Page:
Here's a secret I discovered during countless hours of analyzing facts and figures about the housing market: There's a good chance we'll never again see homes as affordable as they are right now.

According to the National Association of Realtor's housing affordability index, which tracks the ability of a typical American family to purchase a median-priced home, houses are 37% more affordable today than they've been over an average of the past 33 years.


Why houses are so affordable right now
There are two reasons for this. The first is that mortgage rates are still remarkably low. Currently, the average rate on a 30-year fixed-rate mortgage is only 4.12%. This is less than half the long-run average of 8.52% dating back to 1971.

The second reason is that nationwide home prices are still 17% below their 2006 peak. To be fair, there are certain cities where prices have already surpassed their former highs. In Denver, for instance, they're up nearly 10% since 2006. But this is an exception, as home values remain depressed in the vast majority of other major American cities.

What's important to appreciate now, however, is that these conditions won't persist much longer. As I write, the Federal Reserve is in the process of reducing its support for the economy. And one of the biggest consequences of its doing so will be higher mortgage rates.


See that sharp uptick in the middle of last year? That was in response to the mere hint that the Fed would begin tapering its third round of quantitative easing, which is the process it used to spur the economy by reducing mortgage rates and thereby increasing demand for housing.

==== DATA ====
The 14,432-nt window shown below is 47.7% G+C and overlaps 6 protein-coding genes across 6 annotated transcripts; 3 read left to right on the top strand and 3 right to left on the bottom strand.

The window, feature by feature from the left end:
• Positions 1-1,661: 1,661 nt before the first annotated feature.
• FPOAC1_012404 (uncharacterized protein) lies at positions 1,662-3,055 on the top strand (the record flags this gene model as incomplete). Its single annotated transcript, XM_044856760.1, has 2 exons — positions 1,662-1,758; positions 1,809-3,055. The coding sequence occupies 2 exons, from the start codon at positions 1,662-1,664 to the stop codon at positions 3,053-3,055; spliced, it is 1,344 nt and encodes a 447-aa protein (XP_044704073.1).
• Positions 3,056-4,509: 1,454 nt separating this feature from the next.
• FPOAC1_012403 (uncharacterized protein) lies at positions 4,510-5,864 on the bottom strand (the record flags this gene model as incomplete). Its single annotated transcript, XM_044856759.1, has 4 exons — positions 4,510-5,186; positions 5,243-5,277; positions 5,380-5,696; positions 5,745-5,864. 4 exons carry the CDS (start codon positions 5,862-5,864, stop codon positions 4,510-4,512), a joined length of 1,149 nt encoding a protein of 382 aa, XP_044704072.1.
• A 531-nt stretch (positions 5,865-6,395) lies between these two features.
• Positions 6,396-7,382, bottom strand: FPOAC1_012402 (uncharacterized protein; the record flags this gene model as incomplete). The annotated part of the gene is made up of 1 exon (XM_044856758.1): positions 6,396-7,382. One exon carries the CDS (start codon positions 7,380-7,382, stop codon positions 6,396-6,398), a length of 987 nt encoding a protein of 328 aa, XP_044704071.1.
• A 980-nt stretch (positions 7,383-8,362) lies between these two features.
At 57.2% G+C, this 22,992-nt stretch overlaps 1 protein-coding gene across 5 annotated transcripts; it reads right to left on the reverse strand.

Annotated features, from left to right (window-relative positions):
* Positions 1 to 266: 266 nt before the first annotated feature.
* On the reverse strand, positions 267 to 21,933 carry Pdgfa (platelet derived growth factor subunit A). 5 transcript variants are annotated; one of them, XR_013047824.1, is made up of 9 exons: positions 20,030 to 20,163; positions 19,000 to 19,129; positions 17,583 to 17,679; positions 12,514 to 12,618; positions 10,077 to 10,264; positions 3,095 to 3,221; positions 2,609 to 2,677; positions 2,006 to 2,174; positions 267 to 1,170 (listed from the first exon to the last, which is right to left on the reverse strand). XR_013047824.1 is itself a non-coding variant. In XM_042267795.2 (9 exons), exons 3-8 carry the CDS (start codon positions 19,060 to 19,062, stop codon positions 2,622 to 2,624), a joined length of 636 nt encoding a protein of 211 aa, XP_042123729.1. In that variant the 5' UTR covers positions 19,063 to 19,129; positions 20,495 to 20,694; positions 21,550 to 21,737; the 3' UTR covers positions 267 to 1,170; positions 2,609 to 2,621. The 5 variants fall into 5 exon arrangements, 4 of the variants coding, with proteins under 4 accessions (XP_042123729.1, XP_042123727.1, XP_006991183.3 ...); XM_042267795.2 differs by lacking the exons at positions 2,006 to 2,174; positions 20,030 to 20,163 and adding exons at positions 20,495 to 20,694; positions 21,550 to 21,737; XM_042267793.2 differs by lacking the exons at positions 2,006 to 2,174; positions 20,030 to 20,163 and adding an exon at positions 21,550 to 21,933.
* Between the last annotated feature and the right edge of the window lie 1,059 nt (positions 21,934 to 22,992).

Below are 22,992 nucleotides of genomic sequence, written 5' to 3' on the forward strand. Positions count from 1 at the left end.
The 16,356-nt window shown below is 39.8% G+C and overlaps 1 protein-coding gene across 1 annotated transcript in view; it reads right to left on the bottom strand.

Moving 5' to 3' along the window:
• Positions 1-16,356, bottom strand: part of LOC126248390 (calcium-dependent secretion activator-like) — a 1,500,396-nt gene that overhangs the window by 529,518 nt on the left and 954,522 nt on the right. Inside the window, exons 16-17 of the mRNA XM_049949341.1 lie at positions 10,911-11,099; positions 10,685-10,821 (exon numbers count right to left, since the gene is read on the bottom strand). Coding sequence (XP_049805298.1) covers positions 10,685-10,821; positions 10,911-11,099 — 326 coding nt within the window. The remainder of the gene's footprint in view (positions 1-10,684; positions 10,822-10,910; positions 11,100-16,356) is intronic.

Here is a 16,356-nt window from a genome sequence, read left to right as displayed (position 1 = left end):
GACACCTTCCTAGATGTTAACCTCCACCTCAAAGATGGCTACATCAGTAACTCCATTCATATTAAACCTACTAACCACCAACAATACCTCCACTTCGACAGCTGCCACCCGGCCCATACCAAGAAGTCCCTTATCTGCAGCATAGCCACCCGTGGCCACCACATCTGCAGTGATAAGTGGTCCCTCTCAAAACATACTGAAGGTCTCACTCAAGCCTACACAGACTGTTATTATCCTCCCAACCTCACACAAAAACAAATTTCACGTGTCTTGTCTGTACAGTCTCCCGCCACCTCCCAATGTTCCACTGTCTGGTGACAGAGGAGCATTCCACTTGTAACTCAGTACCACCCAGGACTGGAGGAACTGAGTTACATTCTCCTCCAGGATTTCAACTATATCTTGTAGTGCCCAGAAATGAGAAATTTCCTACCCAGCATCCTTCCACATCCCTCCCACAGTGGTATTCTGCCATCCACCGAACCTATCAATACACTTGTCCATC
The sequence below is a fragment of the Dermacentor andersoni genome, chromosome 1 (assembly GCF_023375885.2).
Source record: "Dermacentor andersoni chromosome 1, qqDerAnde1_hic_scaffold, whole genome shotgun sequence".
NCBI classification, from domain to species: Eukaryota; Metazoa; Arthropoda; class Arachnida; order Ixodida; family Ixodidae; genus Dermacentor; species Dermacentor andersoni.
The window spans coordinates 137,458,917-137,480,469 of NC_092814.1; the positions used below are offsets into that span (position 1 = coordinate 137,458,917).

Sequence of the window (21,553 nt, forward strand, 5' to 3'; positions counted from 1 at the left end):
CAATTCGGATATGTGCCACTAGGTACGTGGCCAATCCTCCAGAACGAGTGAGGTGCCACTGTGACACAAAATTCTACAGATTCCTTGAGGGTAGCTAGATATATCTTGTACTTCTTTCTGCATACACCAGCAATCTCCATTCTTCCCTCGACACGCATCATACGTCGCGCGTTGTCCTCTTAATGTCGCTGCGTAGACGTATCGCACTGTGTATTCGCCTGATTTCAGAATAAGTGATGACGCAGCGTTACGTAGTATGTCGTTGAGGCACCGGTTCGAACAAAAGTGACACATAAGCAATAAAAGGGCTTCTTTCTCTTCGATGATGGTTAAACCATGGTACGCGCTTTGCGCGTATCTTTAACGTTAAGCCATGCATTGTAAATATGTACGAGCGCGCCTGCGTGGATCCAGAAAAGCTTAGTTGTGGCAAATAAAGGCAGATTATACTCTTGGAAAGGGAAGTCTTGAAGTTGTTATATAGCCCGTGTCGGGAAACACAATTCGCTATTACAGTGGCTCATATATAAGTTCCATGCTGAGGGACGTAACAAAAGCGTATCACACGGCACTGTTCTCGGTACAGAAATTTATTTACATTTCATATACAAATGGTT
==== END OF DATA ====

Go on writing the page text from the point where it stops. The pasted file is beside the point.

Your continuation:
Equally important is the fact that home prices are also on the rise. Over the past year, they're up by 8.9%. Over the past two years, they're up by 19.7%. Over the past three years, they're up by 23%. And there's little evidence that this trend is coming to an end anytime soon.

Put this all together, in turn, and it should be obvious why now is such an opportunistic time to buy a house. Of course, if you want to wait, that's up to you. But doing so could very well be a source of regret later on down the road.

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John Maxfield has no position in any stocks mentioned. The Motley Fool recommends and owns shares of Berkshire Hathaway. Try any of our Foolish newsletter services free for 30 days. We Fools don't all hold the same opinions, but we all believe that considering a diverse range of insights makes us better investors. The Motley Fool has a disclosure policy.